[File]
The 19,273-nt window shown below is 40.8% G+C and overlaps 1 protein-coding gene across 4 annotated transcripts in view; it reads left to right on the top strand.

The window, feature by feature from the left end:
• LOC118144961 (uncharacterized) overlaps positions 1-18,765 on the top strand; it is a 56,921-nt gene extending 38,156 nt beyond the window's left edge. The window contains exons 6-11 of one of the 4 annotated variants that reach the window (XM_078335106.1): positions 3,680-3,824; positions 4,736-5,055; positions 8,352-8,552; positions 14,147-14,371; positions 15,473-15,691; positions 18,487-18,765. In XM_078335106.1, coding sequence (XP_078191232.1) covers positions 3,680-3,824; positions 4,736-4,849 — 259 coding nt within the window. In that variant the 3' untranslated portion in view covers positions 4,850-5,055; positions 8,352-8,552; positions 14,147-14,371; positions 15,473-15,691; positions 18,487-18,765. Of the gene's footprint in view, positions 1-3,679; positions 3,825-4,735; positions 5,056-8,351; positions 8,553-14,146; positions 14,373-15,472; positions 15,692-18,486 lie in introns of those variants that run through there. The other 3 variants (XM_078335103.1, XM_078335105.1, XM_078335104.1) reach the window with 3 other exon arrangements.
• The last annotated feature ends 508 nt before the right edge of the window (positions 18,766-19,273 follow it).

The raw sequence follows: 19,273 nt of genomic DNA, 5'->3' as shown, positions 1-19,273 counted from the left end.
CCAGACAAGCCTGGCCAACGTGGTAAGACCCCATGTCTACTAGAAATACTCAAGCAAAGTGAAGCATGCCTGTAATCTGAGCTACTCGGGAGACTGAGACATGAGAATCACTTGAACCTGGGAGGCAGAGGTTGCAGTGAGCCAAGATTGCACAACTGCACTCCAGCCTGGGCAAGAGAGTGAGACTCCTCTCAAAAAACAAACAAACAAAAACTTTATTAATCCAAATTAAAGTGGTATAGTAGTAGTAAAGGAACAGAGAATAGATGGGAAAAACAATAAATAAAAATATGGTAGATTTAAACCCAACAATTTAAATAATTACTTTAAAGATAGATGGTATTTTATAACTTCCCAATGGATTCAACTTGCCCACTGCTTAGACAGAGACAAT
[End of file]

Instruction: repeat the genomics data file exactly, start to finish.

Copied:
The 19,273-nt window shown below is 40.8% G+C and overlaps 1 protein-coding gene across 4 annotated transcripts in view; it reads left to right on the top strand.

The window, feature by feature from the left end:
• LOC118144961 (uncharacterized) overlaps positions 1-18,765 on the top strand; it is a 56,921-nt gene extending 38,156 nt beyond the window's left edge. The window contains exons 6-11 of one of the 4 annotated variants that reach the window (XM_078335106.1): positions 3,680-3,824; positions 4,736-5,055; positions 8,352-8,552; positions 14,147-14,371; positions 15,473-15,691; positions 18,487-18,765. In XM_078335106.1, coding sequence (XP_078191232.1) covers positions 3,680-3,824; positions 4,736-4,849 — 259 coding nt within the window. In that variant the 3' untranslated portion in view covers positions 4,850-5,055; positions 8,352-8,552; positions 14,147-14,371; positions 15,473-15,691; positions 18,487-18,765. Of the gene's footprint in view, positions 1-3,679; positions 3,825-4,735; positions 5,056-8,351; positions 8,553-14,146; positions 14,373-15,472; positions 15,692-18,486 lie in introns of those variants that run through there. The other 3 variants (XM_078335103.1, XM_078335105.1, XM_078335104.1) reach the window with 3 other exon arrangements.
• The last annotated feature ends 508 nt before the right edge of the window (positions 18,766-19,273 follow it).

The raw sequence follows: 19,273 nt of genomic DNA, 5'->3' as shown, positions 1-19,273 counted from the left end.
CCAGACAAGCCTGGCCAACGTGGTAAGACCCCATGTCTACTAGAAATACTCAAGCAAAGTGAAGCATGCCTGTAATCTGAGCTACTCGGGAGACTGAGACATGAGAATCACTTGAACCTGGGAGGCAGAGGTTGCAGTGAGCCAAGATTGCACAACTGCACTCCAGCCTGGGCAAGAGAGTGAGACTCCTCTCAAAAAACAAACAAACAAAAACTTTATTAATCCAAATTAAAGTGGTATAGTAGTAGTAAAGGAACAGAGAATAGATGGGAAAAACAATAAATAAAAATATGGTAGATTTAAACCCAACAATTTAAATAATTACTTTAAAGATAGATGGTATTTTATAACTTCCCAATGGATTCAACTTGCCCACTGCTTAGACAGAGACAAT